True dis, true

What’s more, if the game is social interaction, then the winners are never going to be a group of software engineers.

3 thoughts on “True dis, true”

  1. I think that is unfair. Geeks do a lot of social interaction. And express a great deal. They just do it in their own way.

    The problem is that most people are suited for the Liberal Arts. Especially the sort of smart arses that write psychology text books. And Liberal Arts graduates speak a different language. So they do not hear Geeks communicate and they do not understand what they hear. It is as if Geeks used ultrasound or something.

    Or more likely they just have a tin ear.

  2. SMFS is partially right.
    But Tim is righter.
    “Social interaction” is a game that girls are heavily indoctrinated in their formative years to play which is one reason why so few become software engineers. Software engineers *need* to get every piece of coding precisely right, an iron discipline seriously incompatible with “touchy-feely” social interaction. Secondly there is a tendency for mildly autistic people with a lot of numerical competence to gravitate to software (or hardware) engineering where their problems with “social interaction” do not matter compared to their technical skills.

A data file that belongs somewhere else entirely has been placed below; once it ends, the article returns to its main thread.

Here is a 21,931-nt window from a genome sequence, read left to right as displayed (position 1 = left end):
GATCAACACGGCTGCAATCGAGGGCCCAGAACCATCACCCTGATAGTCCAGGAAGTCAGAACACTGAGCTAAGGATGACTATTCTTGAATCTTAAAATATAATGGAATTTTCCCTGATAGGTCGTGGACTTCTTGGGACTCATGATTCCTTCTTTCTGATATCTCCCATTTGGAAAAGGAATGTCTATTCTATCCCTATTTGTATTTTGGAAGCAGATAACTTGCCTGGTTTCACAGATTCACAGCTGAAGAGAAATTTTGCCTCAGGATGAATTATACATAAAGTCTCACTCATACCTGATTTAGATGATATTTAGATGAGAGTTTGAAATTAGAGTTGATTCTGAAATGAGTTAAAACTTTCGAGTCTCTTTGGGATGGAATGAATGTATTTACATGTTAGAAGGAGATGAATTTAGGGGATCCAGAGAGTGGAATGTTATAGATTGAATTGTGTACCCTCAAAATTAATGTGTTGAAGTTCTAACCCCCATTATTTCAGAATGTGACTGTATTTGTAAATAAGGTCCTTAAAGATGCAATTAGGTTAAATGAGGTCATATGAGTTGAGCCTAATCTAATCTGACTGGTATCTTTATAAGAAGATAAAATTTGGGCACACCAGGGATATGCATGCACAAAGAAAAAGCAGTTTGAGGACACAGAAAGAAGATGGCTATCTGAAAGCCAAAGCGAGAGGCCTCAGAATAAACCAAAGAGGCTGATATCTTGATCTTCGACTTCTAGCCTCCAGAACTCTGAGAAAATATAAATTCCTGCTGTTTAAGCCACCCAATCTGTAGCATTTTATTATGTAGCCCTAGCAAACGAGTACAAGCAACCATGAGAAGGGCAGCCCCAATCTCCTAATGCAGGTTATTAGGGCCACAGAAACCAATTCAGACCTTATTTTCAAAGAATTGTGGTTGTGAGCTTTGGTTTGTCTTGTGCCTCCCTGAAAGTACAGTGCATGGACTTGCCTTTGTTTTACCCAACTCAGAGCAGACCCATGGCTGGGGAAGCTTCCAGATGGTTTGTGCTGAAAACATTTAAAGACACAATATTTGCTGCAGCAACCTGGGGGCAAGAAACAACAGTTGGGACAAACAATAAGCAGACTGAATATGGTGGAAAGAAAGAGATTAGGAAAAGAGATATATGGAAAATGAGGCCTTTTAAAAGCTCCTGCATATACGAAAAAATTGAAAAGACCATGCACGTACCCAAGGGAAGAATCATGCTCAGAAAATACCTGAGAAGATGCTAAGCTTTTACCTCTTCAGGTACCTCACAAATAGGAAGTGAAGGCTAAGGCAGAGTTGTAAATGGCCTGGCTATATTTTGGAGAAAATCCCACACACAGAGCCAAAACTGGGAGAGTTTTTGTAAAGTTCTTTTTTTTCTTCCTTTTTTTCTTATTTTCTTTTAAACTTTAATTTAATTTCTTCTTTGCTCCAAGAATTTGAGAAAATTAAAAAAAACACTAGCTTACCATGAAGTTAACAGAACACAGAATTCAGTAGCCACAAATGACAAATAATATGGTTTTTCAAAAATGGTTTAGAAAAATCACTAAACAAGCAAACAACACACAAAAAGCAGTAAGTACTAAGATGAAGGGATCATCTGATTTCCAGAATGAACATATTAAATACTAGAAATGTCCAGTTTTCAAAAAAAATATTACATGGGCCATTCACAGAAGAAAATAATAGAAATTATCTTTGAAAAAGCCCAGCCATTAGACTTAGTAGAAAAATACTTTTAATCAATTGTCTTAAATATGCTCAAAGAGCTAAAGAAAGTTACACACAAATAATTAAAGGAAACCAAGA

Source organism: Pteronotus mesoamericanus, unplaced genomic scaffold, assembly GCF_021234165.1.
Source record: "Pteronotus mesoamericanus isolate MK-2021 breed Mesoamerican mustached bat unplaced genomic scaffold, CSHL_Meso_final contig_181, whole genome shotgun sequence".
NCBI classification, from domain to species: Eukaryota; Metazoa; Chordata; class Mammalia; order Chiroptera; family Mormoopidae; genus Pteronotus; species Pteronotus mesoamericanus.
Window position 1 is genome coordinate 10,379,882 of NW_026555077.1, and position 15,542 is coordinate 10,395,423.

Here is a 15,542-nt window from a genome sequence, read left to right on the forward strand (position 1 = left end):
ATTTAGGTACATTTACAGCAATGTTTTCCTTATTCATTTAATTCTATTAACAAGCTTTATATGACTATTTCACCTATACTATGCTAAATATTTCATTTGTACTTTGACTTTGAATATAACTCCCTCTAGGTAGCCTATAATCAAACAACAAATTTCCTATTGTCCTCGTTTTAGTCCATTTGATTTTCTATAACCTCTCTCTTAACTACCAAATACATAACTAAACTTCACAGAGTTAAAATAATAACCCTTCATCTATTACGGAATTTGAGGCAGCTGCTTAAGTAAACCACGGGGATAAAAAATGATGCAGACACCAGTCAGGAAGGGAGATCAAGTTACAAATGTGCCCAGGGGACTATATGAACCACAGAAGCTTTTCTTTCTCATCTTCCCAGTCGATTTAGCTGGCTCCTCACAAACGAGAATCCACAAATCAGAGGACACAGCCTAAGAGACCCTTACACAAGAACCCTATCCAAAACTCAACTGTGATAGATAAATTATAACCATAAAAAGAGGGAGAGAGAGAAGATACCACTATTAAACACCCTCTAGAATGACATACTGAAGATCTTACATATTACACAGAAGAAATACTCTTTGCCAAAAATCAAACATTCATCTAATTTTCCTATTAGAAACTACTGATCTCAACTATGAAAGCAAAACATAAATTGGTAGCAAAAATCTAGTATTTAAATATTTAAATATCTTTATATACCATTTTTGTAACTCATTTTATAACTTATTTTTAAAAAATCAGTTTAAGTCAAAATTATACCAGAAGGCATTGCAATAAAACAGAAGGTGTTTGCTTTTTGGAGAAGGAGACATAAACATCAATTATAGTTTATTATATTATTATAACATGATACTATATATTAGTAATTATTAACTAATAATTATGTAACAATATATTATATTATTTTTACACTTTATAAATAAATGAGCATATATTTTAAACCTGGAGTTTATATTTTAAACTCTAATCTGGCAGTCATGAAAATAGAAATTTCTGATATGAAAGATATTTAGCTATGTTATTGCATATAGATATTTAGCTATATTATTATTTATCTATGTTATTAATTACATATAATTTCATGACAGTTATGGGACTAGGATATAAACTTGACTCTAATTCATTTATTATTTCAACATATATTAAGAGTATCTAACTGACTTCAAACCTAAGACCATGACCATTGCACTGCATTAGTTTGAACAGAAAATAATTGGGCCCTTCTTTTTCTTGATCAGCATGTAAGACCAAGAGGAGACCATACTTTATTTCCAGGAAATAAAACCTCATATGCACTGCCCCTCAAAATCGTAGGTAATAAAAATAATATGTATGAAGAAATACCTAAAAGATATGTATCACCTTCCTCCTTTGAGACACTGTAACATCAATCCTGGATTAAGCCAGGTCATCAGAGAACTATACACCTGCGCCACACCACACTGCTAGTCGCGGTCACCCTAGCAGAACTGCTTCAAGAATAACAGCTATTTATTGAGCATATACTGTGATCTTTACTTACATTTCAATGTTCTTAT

3. My experience in Silicon Valley and its colonies is that they contain two symbiotic cultures: hackers and dreamers. They’re quite different animals, although both are technically literate obsessives.Steve Jobs was a dreamer, as are the likes of Mark Zuckerberg (& Elon Musk for that matter). Dreamers do social interaction very effectively, although not necessarily stylishly. From the excerpts quoted, the book is about them & the leaden dialog is spot on.

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